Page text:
About 70% of Scotland’s drinking water comes from flark. This is mostly good as it takes time for rainwater to pass through the peat that filters many impurities.
An exacerbating problem is the presence of dissolved organic carbon from peat. This organic material is the cause of the brown color of water from muddy areas.
These may be fairly harmless when sipping water from wasteland burns, but the addition of chlorine added to drinking water can result in hundreds of chemicals, including a group called trihalomethanes. .. Chloroform is what you hear and some of these compounds are classified as potentially carcinogenic.
As you can imagine, the fishery has many problems in reducing these compounds below Scottish drinking water standards. The more peat the water, the more energy, cost, and chemical input is required to reach the standard.
Climate change: Since Scotland and the United Kingdom declared a “climate emergency”, the amount has been …
This is already better than it should be, as about 80% of Scottish flark is somehow damaged by drainage, burning, or erosion, usually caused by forestry, agriculture, or grouse bog management. Is also a big problem.
Muddy soils contain large amounts of carbon, and Scottish muddy soils contain about 25 times more carbon than all trees and plants in the United Kingdom. Damaged peatlands not only leak carbon into the air, but also lose carbon in the water flowing through them in the form of dissolved organic carbon.
Over the years, large sums of money have been invested in the restoration of peatlands, and the Scottish Government recently announced an expansion of the Natural Restoration Fund to pay for this work. But this is becoming a difficult battle due to climate change.
By the 2050s, climate change would be a major challenge for Scottish peatlands, and the warm and dry summers would shrink peatlands, according to a new study by researchers at the University of Aberdeen and the James Hutton Institute. However, it will be further damaged. Most catchments are affected, and in some areas the amount of dissolved organic carbon increases significantly.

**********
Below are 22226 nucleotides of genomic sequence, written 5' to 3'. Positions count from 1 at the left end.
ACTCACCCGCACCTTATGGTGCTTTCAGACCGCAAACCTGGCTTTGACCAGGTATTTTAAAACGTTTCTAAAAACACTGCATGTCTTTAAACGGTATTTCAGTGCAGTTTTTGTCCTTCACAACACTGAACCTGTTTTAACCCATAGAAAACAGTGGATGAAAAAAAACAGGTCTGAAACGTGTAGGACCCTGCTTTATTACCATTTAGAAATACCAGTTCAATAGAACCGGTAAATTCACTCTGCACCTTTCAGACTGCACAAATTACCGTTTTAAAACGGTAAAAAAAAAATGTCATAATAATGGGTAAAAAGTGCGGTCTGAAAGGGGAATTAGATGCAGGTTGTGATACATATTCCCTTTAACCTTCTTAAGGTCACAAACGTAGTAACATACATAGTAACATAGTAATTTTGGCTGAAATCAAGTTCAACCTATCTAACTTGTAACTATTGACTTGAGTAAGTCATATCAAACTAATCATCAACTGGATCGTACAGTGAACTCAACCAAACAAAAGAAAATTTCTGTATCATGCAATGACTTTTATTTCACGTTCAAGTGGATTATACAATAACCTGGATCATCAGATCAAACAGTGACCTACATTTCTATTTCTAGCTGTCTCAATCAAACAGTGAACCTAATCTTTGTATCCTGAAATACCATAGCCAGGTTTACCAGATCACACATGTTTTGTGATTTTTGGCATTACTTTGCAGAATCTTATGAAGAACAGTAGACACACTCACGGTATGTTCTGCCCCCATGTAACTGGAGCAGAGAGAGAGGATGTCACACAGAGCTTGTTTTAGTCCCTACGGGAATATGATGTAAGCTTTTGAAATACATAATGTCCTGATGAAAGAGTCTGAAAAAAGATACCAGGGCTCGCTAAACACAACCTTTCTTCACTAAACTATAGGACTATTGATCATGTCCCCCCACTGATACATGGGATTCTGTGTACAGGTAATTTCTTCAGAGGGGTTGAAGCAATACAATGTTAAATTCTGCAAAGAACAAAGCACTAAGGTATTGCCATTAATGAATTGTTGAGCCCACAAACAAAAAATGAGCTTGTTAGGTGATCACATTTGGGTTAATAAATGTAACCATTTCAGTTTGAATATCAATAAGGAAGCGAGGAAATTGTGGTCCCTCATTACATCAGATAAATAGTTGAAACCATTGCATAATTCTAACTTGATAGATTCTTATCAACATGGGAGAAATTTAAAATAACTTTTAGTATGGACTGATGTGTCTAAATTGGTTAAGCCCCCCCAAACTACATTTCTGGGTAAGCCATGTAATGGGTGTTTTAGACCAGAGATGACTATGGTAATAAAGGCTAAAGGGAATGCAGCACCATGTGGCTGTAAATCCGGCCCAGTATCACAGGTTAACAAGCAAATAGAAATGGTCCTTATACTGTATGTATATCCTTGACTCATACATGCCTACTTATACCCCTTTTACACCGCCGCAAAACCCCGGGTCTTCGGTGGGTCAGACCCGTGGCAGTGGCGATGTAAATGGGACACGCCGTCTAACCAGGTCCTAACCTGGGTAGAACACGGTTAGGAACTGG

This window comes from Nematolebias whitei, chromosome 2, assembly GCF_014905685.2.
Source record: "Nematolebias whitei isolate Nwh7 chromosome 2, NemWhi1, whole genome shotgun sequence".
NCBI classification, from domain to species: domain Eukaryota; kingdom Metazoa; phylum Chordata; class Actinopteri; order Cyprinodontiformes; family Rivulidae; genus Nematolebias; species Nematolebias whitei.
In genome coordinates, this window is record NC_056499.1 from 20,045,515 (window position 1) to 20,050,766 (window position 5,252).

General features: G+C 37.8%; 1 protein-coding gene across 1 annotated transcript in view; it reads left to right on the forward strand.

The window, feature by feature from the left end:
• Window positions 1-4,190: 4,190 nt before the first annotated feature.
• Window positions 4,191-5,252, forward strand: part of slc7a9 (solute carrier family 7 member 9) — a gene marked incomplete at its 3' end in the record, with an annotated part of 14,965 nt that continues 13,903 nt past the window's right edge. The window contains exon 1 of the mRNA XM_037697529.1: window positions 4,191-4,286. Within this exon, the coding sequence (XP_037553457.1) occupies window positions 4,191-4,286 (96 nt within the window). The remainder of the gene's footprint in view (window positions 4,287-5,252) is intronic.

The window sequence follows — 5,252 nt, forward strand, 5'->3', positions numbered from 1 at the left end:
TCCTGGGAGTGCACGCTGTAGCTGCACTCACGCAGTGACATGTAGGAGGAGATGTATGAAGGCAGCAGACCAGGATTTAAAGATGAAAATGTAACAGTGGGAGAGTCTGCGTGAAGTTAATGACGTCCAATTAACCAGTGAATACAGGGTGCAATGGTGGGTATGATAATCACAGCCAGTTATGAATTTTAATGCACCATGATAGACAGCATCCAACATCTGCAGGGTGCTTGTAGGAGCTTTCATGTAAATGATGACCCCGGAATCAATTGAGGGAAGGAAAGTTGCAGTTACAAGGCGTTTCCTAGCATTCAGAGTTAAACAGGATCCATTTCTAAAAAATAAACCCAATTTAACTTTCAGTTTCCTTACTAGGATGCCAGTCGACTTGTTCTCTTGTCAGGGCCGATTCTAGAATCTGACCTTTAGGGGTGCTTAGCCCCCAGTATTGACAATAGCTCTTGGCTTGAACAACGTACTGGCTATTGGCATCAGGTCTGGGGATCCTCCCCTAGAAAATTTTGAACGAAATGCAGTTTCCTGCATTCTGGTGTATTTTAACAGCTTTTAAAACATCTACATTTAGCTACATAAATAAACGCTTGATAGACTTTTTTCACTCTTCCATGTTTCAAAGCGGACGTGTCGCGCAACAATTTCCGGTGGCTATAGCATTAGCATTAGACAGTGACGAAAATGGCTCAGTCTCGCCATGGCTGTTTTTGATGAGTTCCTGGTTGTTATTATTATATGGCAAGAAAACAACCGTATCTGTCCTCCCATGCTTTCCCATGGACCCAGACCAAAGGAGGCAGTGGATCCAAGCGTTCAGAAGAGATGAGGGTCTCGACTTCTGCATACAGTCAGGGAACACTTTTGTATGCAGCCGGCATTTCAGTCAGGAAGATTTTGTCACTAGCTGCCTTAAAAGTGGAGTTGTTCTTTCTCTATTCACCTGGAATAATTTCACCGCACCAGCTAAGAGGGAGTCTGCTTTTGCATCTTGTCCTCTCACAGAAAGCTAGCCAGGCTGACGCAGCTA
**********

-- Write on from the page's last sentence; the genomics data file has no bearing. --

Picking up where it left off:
The research team highlighted areas where the problem could be most serious and called for monitoring of areas at risk and targeting peat recovery efforts to areas where this could make the most difference in water quality. I am.
Scotland’s peatlands are essential to the carbon they trap, the nature they support, and our drinking water supply, but they are already in poor condition and are at serious risk from our climate change. increase. We need to immediately stop the human activity that is exacerbating them and double our efforts to restore and protect them.
Climate change brings many annoying surprises, and the threat to flark shows why it is so important for us to reduce emissions as soon as possible.
Dr. Richard Dixon is the director of Friends of the Earth Scotland.
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Climate Change: Scottish Drinking Water at Risk of Flark Deterioration – Dr. Richard Dixon
Source link Climate Change: Scottish Drinking Water at Risk of Flark Deterioration – Dr. Richard Dixon